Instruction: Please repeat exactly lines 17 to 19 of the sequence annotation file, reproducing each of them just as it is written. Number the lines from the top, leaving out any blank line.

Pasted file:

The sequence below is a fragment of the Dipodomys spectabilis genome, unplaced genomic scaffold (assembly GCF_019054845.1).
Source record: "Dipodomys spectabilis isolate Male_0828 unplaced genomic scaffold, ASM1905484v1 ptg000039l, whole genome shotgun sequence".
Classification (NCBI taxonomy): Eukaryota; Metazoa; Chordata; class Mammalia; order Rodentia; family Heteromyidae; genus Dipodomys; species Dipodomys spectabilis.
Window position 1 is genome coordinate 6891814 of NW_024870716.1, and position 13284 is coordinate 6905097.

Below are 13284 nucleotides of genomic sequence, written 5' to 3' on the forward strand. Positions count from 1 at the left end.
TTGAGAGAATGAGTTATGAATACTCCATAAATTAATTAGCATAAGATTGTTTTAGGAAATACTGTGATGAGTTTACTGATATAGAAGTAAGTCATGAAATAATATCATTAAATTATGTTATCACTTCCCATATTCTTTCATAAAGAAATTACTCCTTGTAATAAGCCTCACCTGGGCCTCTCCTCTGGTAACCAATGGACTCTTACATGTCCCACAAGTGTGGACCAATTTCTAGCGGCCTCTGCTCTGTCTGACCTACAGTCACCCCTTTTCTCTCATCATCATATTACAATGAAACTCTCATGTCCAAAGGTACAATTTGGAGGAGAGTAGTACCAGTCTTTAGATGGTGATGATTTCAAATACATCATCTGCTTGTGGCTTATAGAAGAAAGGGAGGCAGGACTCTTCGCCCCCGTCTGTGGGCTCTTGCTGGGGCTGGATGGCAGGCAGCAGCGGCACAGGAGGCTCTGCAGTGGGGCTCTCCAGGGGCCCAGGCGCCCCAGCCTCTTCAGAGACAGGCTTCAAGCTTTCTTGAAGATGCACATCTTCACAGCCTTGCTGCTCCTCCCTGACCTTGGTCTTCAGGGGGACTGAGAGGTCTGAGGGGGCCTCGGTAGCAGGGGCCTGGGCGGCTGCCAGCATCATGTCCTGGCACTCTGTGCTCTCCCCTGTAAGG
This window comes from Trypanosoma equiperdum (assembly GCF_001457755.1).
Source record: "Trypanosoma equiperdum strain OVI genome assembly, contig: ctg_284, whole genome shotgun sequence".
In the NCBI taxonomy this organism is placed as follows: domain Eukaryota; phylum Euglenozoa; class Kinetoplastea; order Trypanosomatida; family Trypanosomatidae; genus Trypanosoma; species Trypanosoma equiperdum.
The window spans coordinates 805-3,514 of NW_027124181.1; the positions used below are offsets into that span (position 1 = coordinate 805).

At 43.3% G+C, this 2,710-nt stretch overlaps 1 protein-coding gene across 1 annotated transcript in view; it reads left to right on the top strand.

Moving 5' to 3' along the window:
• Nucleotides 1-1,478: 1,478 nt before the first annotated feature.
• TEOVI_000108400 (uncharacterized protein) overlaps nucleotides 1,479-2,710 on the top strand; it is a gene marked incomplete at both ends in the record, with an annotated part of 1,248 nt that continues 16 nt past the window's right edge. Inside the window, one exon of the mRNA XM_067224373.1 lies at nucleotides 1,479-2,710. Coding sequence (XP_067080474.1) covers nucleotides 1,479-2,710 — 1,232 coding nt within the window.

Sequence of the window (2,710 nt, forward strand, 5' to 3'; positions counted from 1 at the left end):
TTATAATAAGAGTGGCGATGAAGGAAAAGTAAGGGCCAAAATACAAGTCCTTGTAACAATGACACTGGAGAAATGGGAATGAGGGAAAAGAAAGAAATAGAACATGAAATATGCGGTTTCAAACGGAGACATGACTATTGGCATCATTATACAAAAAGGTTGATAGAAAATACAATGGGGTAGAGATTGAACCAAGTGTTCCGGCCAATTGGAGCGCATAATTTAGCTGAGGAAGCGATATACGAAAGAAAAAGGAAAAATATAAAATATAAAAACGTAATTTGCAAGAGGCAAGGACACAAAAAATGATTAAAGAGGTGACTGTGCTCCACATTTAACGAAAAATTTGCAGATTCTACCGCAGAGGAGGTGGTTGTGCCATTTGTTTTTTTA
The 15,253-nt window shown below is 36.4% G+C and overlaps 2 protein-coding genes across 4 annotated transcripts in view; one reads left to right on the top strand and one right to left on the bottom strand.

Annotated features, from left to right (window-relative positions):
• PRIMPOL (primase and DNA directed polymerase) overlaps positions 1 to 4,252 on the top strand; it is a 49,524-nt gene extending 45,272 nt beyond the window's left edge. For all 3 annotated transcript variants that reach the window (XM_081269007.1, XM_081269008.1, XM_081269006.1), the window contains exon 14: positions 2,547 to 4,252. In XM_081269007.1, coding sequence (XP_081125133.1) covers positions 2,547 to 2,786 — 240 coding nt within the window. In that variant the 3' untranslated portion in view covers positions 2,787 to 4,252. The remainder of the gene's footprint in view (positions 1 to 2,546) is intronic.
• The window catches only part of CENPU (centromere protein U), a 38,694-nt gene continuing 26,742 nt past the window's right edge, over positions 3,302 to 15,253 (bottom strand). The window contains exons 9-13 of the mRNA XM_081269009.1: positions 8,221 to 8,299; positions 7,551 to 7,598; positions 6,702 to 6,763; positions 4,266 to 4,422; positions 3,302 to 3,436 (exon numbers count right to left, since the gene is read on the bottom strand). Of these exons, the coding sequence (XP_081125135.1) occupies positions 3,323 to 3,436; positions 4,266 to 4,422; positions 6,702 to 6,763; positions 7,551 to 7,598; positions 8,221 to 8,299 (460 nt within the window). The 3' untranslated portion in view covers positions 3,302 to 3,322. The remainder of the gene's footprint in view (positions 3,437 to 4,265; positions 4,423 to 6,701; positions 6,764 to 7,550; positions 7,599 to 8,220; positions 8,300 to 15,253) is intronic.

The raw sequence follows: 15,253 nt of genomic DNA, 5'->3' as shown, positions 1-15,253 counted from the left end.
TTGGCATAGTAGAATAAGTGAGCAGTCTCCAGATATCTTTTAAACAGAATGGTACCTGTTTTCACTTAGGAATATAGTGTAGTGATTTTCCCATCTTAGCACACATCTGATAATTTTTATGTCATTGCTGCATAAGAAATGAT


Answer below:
The 15,253-nt window shown below is 36.4% G+C and overlaps 2 protein-coding genes across 4 annotated transcripts in view; one reads left to right on the top strand and one right to left on the bottom strand.

Annotated features, from left to right (window-relative positions):
• PRIMPOL (primase and DNA directed polymerase) overlaps positions 1 to 4,252 on the top strand; it is a 49,524-nt gene extending 45,272 nt beyond the window's left edge. For all 3 annotated transcript variants that reach the window (XM_081269007.1, XM_081269008.1, XM_081269006.1), the window contains exon 14: positions 2,547 to 4,252. In XM_081269007.1, coding sequence (XP_081125133.1) covers positions 2,547 to 2,786 — 240 coding nt within the window. In that variant the 3' untranslated portion in view covers positions 2,787 to 4,252. The remainder of the gene's footprint in view (positions 1 to 2,546) is intronic.